Hi Walter,

On 5/16/2011 9:15 AM, Walter Banks wrote:
>>> The 20% coding costs that you quoted elsewhere is >>> about double the cost of coding and debug of many big projects that I know. >> >> That's *my* cost. How many projects outside of big >> shops do you know that can meet that goal? How many >> of these have you seen specifications, test suites, etc.? > > I write compilers for a living, I deal with customers > ranging from one man job shops to very large > companies.
But you didn't answer either of the two questions I posed! What are the relative costs that you see in that *range* of "customers" and customer projects? I'm *sure* the "coding costs" for SDI, e.g., are a tiny fraction of the total project costs, etc. Does that mean they write better code? More *efficient* coders? *Or*, that as a percentage of an incredibly large project, the costs are RELATIVELY smaller??
>> That you can't *trust* your staff to "do the right thing" >> without *enforcement*? > > Standards are not about trust or enforcement they > are about disciplined engineering.
As are *guidelines*! The difference is *solely* "trust and enforcement"! (what is a Standard *without* the LACK of trust and IMPOSED enforcement? Don't you call that a *guideline*?! "Advice"? "Best practices"?)
Hi Stefan,

On 5/16/2011 10:05 AM, Stefan Reuther wrote:

> &#4294967295;7.1 "Octal constants [...] shall not be used." How does my code get any > better if I have to specify file permissions in hex (or with lengthy > constants)? Everyone knows what mode 0755 is. But do you know what > S_IRWXO is (without looking up the octal value)?
Actually, I really *hate* the way octal is indicated in C. I much prefer the <value>r<radix> notation. It is extensible (to other radix), unambiguous, doesn't add much clutter to the code and doesn't "magically" assign extra value to things like leading zeroes. (I got bit by #include-ing some tables of constants that were created with leading zero padding instead of leading spaces)
> &#4294967295;20.5 "The error indicator errno shall not be used." How does my code > get any better when I ignore errors from 'fopen'?
Isn't there *also* a requirement that "error values" from functions be explicitly tested (e.g., malloc returning NULL)? So, test it everywhere *except* those cases where a mechanism has explicitly been created for this purpose. (how do you code for range errors on something like pow(a,b) if you can't look at errno? do you try to detect the error in the *domain*, instead? *try* it! :> )
> MISRA is good when it encourages people to think before they type.
But that is true of *any* "guideline". Where things go awry is when some *thing* (a "Standard") unilaterally tries to *force* (and ENforce) a behavior/practice without knowledge of the application, individual, etc. Tools should *enable* good practices by assisting the user, not try to *force* practices that *hope* to make things better.
> I know MISRA doesn't want me to use macros. I also know that 90% of all > compilers/optimizers explode on my codec when I use inline functions > instead. So I can write you a nice paper for a deviation why I need > macros here (and only here). But don't treat me like a lobotomized > chimpanzee who cannot distinguish "||" and "|" operators.
+42
On Mon, 16 May 2011 23:04:37 +0200, Stefan Reuther
<stefan.news@arcor.de> wrote:

>>> But don't treat me like a lobotomized >>> chimpanzee who cannot distinguish "||" and "|" operators. >> >> You don't need lobotomy for that. Quite often the standard biological >> neural network tends to see only what you expect it to see. > >Actually, I haven't ever had a bug regarding to those two. (However, I >already had a couple of functions where I added a comment "yes, I'm >really using '|' on bools here because I want both paths", to reduce >that "oops, shouldn't there be two of them" feeling.)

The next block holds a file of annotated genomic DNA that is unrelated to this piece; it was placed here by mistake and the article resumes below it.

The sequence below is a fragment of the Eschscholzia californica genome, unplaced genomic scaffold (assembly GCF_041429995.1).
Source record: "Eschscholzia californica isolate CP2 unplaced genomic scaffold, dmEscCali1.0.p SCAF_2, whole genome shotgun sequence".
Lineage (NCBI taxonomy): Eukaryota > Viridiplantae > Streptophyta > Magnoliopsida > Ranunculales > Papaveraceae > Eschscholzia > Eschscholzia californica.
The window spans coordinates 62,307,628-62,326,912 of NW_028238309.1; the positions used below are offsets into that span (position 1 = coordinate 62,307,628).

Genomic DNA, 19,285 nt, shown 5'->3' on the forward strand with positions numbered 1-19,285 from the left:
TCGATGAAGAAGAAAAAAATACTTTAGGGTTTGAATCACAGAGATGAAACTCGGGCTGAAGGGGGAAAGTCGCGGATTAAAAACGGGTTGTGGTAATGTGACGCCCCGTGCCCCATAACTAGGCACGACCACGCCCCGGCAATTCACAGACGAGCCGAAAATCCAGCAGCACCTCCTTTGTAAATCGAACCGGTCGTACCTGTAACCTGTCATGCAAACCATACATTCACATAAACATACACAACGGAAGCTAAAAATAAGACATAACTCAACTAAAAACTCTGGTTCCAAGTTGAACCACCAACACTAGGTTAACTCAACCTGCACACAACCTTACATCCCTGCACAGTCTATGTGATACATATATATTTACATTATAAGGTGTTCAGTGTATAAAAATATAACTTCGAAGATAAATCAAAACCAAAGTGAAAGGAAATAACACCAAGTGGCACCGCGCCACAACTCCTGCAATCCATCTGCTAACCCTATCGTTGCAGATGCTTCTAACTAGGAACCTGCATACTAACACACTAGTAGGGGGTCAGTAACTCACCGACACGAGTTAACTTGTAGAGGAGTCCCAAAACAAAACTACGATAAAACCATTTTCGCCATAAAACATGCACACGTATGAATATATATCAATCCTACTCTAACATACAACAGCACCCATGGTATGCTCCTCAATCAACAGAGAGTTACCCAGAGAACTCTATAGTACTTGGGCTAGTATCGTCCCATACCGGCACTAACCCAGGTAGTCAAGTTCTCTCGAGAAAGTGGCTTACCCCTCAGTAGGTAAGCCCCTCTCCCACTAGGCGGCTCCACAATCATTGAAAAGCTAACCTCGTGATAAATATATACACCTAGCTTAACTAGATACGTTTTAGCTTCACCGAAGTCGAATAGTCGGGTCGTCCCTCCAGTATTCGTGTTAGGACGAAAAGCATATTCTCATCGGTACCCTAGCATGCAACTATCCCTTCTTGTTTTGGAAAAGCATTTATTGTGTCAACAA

Here I think C overdid it. As I like readable code - especially if I am the one to read it some years into the future I use several #define. e.g. | BITOR || OR ... The | can be overseen very easily if the formulas are written without enough parenteses and spaces. RK
In message <4dd26c5d.698571843@news.inode.at>, Reinhard Kopka
<kopka@gmx.de> writes
>On Mon, 16 May 2011 23:04:37 +0200, Stefan Reuther ><stefan.news@arcor.de> wrote: > >>>> But don't treat me like a lobotomized >>>> chimpanzee who cannot distinguish "||" and "|" operators. >>> >>> You don't need lobotomy for that. Quite often the standard biological >>> neural network tends to see only what you expect it to see. >> >>Actually, I haven't ever had a bug regarding to those two. (However, I >>already had a couple of functions where I added a comment "yes, I'm >>really using '|' on bools here because I want both paths", to reduce >>that "oops, shouldn't there be two of them" feeling.) > >Here I think C overdid it. As I like readable code - especially if I >am the one to read it some years into the future I use several >#define. > >e.g. >| BITOR >|| OR >... > >The | can be overseen very easily if the formulas are written without >enough parenteses and spaces.
I give you rule 36 from MIStRAy-C Rule 36 Remember that and is and and or is or. The compiler can usually tell by context the difference between && & & & II & I & ~ &! -- \/\/\/\/\/\/\/\/\/\/\/\/\/\/\/\/\/\/\/\/\/\/\/\/\ \/\/\/\/\ Chris Hills Staffs England /\/\/\/\/ \/\/\/\/\/\/\/\/\/\/\/\/\/\/\/\/\/\/\/\/\/\/\/\/\/\/
Reinhard Kopka wrote:
> On Mon, 16 May 2011 23:04:37 +0200, Stefan Reuther >>Actually, I haven't ever had a bug regarding to those two. (However, I >>already had a couple of functions where I added a comment "yes, I'm >>really using '|' on bools here because I want both paths", to reduce >>that "oops, shouldn't there be two of them" feeling.) > > Here I think C overdid it. As I like readable code - especially if I > am the one to read it some years into the future I use several > #define. > > e.g. > | BITOR > || OR > ... > > The | can be overseen very easily if the formulas are written without > enough parenteses and spaces.
Well, then add spaces when writing? I expect every C programmer to know that "||" means. But those macros break everyone's (mental and programmatical) parsers. And every second yacc parser which uses OR as the macro for a "||" token. If you insist on words, at least use <iso646.h>. It still breaks parsers, but at least it's standardized (and the names it defines are keywords in C++, making name clashes less likely). Stefan